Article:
An object in Git is either a blob (file), tree (directory), commit, or tag. All objects in Git have a hash (like 99b69df491c0bcf5262a967313fad8be0098352e) and are connected in a way that allows them to be modelled as a directed acyclic graph.

Reference

A reference in Git is a bit like a pointer, or a symlink. References are not objects themselves, and they always point to either an object or another reference. Branches, tags, and HEAD are examples of references.

You can learn about all of this and much more in my Hacker’s Guide to Git.

(Read more)

Apr 26, 2015

Cabal: Installing readline on OSX

I’ve had trouble installing the readline package on a few separate OSX installations, so I figured it was worth writing the solution down.

When running cabal install for a package which depends on readline (or simply when running cabal install readline), Cabal exits with errors along the lines of

Configuring readline-1.0.3.0...
checking for gcc... gcc
checking for C compiler default output file name... a.out
checking whether the C compiler works... yes
checking whether we are cross compiling... no
checking for suffix of executables...
checking for suffix of object files... o
checking whether we are using the GNU C compiler... yes
checking whether gcc accepts -g... yes
checking for gcc option to accept ISO C89... none needed
checking for GNUreadline.framework... checking for readline... no
checking for tputs in -lncurses... yes
checking for readline in -lreadline... yes
checking for rl_readline_version... yes
checking for rl_begin_undo_group... no
configure: error: readline not found, so this package cannot be built

The problem is that Cabal is not aware of the location of the readline lib. My workaround is to specify the location of the lib whenever running these commands:

$ cabal install readline --extra-include-dirs=/usr/local/Cellar/readline/6.3.8/include/ \
                         --extra-lib-dirs=/usr/local/Cellar/readline/6.3.8/lib/ \
                         --configure-option=--with-readline-includes=/usr/local/Cellar/readline/6.3.8/include/readline \
                         --configure-option=--with-readline-libraries=/usr/local/Cellar/readline/6.3.8/lib/

Your paths may differ slightly if you have a different version of readline installed. You can check this with

$ ls /usr/local/Cellar/readline
6.3.8
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Oct 31, 2014

Transitioning to a new keyboard layout

I’ve long been considering switching to a different keyboard layout. I tend to type with mostly my forefinger and middle finger, only using my ring and pinky fingers occasionally to stretch out to the modifier keys. Despite this, I still manage to type at around 120WPM on a staggered QWERTY keyboard.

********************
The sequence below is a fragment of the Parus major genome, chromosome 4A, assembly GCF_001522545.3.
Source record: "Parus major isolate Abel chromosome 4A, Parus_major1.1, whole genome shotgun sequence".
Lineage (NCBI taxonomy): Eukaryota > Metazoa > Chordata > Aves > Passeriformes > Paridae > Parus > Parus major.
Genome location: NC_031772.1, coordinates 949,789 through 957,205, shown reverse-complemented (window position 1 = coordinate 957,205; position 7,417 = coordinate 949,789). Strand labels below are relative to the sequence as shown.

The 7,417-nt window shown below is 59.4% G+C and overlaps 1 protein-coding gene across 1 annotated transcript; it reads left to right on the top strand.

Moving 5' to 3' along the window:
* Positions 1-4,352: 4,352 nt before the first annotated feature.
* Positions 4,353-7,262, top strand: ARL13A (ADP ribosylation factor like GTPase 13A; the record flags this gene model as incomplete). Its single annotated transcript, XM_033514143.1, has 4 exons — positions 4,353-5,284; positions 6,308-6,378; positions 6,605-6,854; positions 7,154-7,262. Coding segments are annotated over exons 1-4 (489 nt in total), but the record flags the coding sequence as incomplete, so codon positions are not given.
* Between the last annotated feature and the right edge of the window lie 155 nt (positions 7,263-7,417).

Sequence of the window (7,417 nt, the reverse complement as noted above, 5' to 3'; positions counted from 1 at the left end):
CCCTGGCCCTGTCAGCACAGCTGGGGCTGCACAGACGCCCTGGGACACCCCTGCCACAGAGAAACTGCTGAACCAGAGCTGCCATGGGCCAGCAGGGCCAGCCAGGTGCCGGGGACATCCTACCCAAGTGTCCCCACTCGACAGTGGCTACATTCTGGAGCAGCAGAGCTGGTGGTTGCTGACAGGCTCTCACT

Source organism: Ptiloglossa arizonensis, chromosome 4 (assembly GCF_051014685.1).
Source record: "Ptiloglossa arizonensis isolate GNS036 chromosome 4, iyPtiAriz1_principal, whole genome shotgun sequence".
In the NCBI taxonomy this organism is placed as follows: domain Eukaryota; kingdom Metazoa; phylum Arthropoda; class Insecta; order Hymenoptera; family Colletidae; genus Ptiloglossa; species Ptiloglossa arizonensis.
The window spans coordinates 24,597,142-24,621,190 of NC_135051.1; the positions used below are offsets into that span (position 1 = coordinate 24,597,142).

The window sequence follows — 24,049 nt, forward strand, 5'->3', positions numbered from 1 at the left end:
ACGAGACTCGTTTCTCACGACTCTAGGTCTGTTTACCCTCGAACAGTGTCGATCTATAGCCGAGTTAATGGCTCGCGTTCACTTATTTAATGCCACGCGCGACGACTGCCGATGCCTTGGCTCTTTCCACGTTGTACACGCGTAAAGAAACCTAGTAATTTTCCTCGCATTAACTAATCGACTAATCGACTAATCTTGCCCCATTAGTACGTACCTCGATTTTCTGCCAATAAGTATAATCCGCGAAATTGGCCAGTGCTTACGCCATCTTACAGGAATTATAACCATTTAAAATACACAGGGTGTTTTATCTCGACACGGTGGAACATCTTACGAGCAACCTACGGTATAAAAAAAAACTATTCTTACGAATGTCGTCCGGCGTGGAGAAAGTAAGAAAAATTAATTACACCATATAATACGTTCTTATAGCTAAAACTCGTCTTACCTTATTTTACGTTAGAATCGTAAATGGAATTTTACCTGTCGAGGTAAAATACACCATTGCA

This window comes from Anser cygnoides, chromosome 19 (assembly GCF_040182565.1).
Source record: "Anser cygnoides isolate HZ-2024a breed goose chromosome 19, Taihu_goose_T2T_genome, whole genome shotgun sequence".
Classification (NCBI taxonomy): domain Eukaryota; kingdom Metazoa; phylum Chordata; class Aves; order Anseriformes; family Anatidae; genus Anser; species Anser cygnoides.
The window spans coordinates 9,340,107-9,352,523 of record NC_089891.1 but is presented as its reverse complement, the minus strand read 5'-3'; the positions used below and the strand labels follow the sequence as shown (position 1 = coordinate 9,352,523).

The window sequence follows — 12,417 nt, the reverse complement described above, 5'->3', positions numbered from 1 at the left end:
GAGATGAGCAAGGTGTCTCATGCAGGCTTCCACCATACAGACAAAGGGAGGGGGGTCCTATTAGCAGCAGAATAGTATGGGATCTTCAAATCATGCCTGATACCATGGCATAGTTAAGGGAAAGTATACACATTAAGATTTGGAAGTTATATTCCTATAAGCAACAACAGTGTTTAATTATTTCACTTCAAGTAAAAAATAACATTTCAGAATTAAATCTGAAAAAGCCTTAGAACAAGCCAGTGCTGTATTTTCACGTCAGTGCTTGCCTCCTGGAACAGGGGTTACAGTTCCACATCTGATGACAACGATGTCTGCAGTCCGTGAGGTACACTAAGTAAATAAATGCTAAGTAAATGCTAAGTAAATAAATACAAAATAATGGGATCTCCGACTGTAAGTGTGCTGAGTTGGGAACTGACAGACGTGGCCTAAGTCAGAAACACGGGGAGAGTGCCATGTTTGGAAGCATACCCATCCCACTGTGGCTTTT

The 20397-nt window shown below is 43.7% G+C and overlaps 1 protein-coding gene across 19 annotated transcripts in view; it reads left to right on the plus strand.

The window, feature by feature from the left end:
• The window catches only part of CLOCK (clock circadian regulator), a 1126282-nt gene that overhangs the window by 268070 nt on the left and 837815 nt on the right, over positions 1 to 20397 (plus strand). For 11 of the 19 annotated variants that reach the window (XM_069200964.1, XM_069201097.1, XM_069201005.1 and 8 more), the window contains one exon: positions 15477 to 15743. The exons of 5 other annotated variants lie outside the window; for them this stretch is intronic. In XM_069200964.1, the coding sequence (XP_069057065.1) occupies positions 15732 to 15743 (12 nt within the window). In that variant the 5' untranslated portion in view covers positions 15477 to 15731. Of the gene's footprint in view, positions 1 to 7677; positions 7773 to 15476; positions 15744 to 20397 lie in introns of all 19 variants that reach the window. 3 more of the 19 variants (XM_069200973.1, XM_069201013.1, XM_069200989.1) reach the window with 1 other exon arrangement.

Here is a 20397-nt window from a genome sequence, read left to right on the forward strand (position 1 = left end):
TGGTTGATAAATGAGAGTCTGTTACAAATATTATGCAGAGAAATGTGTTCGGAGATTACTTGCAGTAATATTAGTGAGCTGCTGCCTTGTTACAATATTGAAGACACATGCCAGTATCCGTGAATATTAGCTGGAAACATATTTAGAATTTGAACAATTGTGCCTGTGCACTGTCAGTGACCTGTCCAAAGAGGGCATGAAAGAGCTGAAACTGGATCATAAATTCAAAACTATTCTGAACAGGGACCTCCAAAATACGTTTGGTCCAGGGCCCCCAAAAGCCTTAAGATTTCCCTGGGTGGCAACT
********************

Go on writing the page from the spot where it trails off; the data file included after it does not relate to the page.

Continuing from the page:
Thinking back, I probably started teaching myself to type at a reasonable speed around age 10. I’m now in my mid-twenties. My typing technique (or lack thereof) never really bothered me, but 15 years of typing with poor technique has started to take its toll. Recently I’ve started experiencing hand fatigue, and I’m beginning to see early signs of RSI. So I figure now is the perfect time to make some changes to the way I type.

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Aug 2, 2014

JavaScript Performance: Variable Initialization

Initializing variables properly in JavaScript can have significant performance benefits. This can be shown with a simple synthetic benchmark.

notype.js

var x = null;

for (var i = 0; i < 1e8; i++) {
    x = 1 + x;
}

withtype.js

var x = 0;

for (var i = 0; i < 1e8; i++) {
    x = 1 + x;
}
(Read more)

May 25, 2014

A Hacker's Guide to Git

A Hacker’s Guide to Git is now available as an e-book. You can purchase it on Leanpub.

Introduction

Git is currently the most widely used version control system in the world, mostly thanks to GitHub. By that measure, I’d argue that it’s also the most misunderstood version control system in the world.

This statement probably doesn’t ring true straight away because on the surface, Git is pretty simple. It’s really easy to pick up if you’ve come from another VCS like Subversion or Mercurial. It’s even relatively easy to pick up if you’ve never used a VCS before. Everybody understands adding, committing, pushing and pulling; but this is about as far as Git’s simplicity goes. Past this point, Git is shrouded by fear, uncertainty and doubt.